Born in New York City on September 28, 1976, Peter Delano began playing the piano at six. By the time he was nine he had discovered blues progressions and was on his way to becoming a piano prodigy. At 12 he was the youngest student admitted to the already prestigious, two-year-old New School Jazz Program.

I met Peter Delano through trumpeter Red Rodney, a longtime friend of mine. When professional musicians talk more than casually about new talent my ears perk up. I remember Philly Joe Jones making a point to tell me about Clifford Brown. When Red pulled my coat to Peter I knew there was something worth listening to in the offing. I can’t recall whether I first heard him on tape or in person but I was duly impressed. I was not completely surprised because of Red’s words but I was in the sense that Peter was even better than imagined.  One night, quite a while after I had been listening to him, I was given a Blindfold Test. The pianist was blowing dynamic bebop, clearly inspired by Bud Powell. I didn’t even hazard a guess. It was Peter—at 12.

I was asked to write the notes for his first CD, Peter Delano, in ’93. Impressed by his performance alongside some of the Apple’s elite—Gary Bartz, Michael Brecker and Lewis Nash--I was even more taken with the maturity of his excellent compositions, having heretofore not been exposed to that side of him. It was easy to add my positive comments to those of Brecker: “There was instant chemistry from the moment Peter and I started playing together. He is a player/writer of immense talent and intensity, and I had a great time working with him”; and Bartz: “I can’t remember hearing anyone of his age that well developed…plus that ear, that technique.”

His second release, Bite of the Apple, recorded at the end of ’93 and the beginning of ’94, in collaboration with an even greater variety of top New York musicians, was tailored to those diverse talents in different combinations through nine Delano pieces and Richard Rodgers’ “The Sweetest Sounds.” The Chicago Sun Times noted: “Throughout his playing is as lucid and revealing as it is spirited and sure.” Keyboard chimed in: “From moody solo reflections to bracing ensemble pieces, Delano writes and blows with astonishing precocity.”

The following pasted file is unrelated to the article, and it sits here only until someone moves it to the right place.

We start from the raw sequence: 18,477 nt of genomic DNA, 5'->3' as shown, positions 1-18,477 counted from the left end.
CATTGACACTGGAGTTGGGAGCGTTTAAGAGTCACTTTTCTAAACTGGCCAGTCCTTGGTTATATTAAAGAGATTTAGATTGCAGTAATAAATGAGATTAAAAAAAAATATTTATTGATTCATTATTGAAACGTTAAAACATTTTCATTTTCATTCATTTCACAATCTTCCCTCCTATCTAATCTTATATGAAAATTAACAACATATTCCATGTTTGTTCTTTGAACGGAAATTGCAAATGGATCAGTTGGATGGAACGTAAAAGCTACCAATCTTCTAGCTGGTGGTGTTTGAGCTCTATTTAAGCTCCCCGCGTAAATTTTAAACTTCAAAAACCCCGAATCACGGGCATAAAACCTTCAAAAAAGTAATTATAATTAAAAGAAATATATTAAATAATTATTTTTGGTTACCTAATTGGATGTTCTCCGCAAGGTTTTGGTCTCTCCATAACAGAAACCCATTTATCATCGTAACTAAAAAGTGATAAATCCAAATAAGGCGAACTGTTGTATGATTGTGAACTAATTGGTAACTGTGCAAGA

About that time in 1994 Delano entered Columbia University. Throughout his years there, until graduation in 2000, he managed to sandwich his academic studies in between live performances which circled the globe and ranged from repeat engagements at major European jazz festivals such as North Sea; a solo recital at Montreux; and an appearance at New York’s Blue Note where he opened, solo, for the trio of Herbie Hancock. A particular highlight of those years was Delano’s tribute to Oscar Peterson as a part of Verve’s 50th Anniversary spectacular at Carnegie Hall. New York Newsday reported: “The unexpected high point of the proceedings came when piano prodigy Peter Delano set loose a polychromatic rendition of  ‘Tangerine.’ ”

After graduation Delano toured with guitarist Mark Whitfield’s group, did considerable studio work on piano and keyboards and appeared quite a few times on television’s Black Entertainment Network. Some of his compositions were used as soundtrack material for a few documentaries. He also scored some short, independent films and commercials during this period. 
Delano also began studying with two highly regarded teachers, broadening his approach to piano with Sophia Rosoff, and expanding his compositional abilities in Classical Orchestration with composer Marc Consoli. He also delved into teaching Jazz Theory and Piano and amassed a substantial body of private students.

In 2004, at the height of his creative potential, Delano sustained a severe back injury that left his foot paralyzed and rendered him absolutely unable to sit at the piano without experiencing excruciating pain. It was determined that he required emergency spinal surgery. As it turned out, the spinal surgery knocked him for a loop, eventually causing him to remove himself from all things musical lest they painfully remind him of his severed relationship to music which each day seemed to be getting worse and worse.

Finally, at the beginning of 2007, Delano began regaining his physical ability to play and compose, and his passion and motivation for music. The summer marked his return to physical, mental and creative health and his full return to the world of music.

Heralding this is Delano’s third CD, named For Dewey, in tribute to Dewey Redman, the late legendary saxophonist who is importantly present on several tracks recorded earlier with Peter. Just listening to the sheer energy, joy and overall mastery of For Dewey, makes one more than half-past ready for Peter's re-entry in the new millennium.


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